Boolean functions (Data structures and algorithms for Boolean functions)
Fixed point theory (Lattices; Order; Algorithms)
Program transformation (Compilation; Partial evaluation)
Programming languages (Programming language semantics; Declarative programming)
Static analysis of software (Abstract interpretation)
Harald Søndergaard is an Associate Professor in the Department of Computing and Information Systems at the University of Melbourne. His primary research areas are software reliability and security, program analysis, software verification, and declarative programming languages.
Harald received an MSc in Computer Science in 1987 and a PhD in 1989, both from the University of Copenhagen. He has been a member of academic staff at the University of Melbourne since 1990, serving as Deputy Head of Department in 2002-2003, as Associate Dean (Learning) in the Engineering Faculty from November 2001 to June 2006, and as Assistant Dean (Teaching Quality) in the Melbourne School of Engineering from July 2007 to June 2009. He currently serves as Graduate Research Coordinator in Computing and Information Systems, with administrative responsibility for more than 180 PhD students.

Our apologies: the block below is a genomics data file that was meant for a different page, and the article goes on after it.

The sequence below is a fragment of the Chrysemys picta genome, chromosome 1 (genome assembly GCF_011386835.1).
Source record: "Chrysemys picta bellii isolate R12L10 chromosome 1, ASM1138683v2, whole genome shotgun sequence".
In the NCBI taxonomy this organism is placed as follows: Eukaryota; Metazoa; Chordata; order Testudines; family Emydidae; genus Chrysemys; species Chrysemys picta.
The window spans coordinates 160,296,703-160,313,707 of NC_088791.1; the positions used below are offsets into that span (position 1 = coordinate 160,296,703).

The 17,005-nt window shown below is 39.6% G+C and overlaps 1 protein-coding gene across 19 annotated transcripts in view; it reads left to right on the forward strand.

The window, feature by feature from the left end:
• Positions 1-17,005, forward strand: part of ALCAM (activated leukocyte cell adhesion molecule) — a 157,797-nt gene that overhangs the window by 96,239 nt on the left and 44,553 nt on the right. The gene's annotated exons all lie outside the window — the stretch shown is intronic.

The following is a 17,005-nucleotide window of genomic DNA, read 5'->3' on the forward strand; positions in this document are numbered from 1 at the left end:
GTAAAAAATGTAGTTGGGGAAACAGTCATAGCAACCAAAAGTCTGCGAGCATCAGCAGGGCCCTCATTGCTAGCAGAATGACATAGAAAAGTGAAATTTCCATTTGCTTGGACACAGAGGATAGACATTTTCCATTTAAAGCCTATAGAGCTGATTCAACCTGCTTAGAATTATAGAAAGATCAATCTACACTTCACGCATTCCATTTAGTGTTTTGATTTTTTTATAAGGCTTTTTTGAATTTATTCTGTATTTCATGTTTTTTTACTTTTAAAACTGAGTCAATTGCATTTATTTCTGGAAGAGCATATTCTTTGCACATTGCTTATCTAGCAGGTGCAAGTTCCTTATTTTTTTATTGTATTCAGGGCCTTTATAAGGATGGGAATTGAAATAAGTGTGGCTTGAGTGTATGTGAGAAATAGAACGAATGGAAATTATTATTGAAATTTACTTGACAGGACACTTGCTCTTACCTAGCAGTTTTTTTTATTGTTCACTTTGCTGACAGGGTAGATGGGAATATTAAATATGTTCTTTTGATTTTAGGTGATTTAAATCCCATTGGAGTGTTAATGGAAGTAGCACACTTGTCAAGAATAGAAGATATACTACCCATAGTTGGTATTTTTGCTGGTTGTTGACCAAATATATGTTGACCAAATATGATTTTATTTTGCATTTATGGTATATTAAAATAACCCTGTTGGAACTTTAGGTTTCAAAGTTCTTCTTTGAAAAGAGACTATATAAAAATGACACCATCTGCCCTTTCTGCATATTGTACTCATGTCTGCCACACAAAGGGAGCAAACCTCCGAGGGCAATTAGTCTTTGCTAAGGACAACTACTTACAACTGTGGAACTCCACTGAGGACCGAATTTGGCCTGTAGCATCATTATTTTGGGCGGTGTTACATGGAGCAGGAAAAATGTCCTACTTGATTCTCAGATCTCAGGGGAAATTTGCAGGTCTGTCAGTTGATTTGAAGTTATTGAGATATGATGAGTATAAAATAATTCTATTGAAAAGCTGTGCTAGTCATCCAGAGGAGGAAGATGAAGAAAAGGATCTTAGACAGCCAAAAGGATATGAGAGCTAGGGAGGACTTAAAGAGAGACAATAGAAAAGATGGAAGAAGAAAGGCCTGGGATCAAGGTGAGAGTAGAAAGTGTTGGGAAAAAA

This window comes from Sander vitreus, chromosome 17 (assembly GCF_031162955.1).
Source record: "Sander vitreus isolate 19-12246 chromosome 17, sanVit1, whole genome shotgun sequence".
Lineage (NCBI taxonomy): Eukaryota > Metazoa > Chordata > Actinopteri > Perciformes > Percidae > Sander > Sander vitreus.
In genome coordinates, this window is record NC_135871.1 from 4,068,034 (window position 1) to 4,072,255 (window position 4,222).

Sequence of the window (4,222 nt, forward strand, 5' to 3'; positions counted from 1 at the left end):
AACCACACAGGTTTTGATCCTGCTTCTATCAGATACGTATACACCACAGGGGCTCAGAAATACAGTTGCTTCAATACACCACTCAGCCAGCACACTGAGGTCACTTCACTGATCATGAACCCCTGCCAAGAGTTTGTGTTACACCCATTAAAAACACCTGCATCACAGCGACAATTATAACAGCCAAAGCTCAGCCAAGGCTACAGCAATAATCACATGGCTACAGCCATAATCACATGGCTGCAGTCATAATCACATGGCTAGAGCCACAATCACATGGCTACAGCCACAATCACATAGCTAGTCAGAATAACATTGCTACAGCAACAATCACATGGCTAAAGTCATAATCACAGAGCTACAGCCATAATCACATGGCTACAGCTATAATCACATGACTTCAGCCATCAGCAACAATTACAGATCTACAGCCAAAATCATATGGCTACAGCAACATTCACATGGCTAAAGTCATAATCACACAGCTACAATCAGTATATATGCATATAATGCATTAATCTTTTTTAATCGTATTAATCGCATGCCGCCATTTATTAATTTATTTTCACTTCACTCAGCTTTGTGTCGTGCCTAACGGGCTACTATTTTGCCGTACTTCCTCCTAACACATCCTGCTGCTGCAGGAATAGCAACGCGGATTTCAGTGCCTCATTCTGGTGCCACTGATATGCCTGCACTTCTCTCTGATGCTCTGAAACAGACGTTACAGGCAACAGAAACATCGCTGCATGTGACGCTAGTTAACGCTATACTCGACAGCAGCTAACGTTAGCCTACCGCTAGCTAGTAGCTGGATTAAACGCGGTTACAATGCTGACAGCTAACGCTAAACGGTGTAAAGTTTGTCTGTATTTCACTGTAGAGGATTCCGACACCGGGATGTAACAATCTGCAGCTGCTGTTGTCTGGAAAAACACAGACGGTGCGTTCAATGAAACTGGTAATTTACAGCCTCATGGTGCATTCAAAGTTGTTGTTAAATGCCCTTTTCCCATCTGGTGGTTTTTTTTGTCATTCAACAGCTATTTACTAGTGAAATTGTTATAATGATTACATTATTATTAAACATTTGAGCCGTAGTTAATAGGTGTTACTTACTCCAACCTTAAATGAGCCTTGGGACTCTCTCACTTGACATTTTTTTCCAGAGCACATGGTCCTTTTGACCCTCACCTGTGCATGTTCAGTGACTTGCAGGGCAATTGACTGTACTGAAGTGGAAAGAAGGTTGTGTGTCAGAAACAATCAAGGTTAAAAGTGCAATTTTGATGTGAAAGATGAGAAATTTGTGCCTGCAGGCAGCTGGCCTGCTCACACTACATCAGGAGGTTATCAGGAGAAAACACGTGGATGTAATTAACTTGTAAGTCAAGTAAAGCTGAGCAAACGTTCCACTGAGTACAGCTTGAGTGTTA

Harald has received national awards for teaching excellence (the inaugural CORE Teaching Award 2007 and a citation from the Australian Learning and Teaching Council in the same year) in addition to many local university awards. He has been a member of the University's Teaching and Learning Development Committee for more than a decade and he publishes regularly on engineering and computer science education.
The Department of Computing and Information Systems at Melbourne has a long and proud tradition of research into all aspects of programming languages and programming language technologies. I am available as a supervisor or co-supervisor of research projects in areas such as software verification, static and dynamic analysis of programs, program transformation and compilation. My interests range from programming language theory (formal semantics, abstract interpretation, type theory) to the implementation of practical programming environments and tools. While my research has focused on (constraint) logic and functional programming languages, I am interested in all programming language paradigms, including concurrent programming. I am also interested in logic, generally, as a tool for computer science, and in various technologies that can support reasoning about programs, such as theorem provers and SMT/SAT solvers.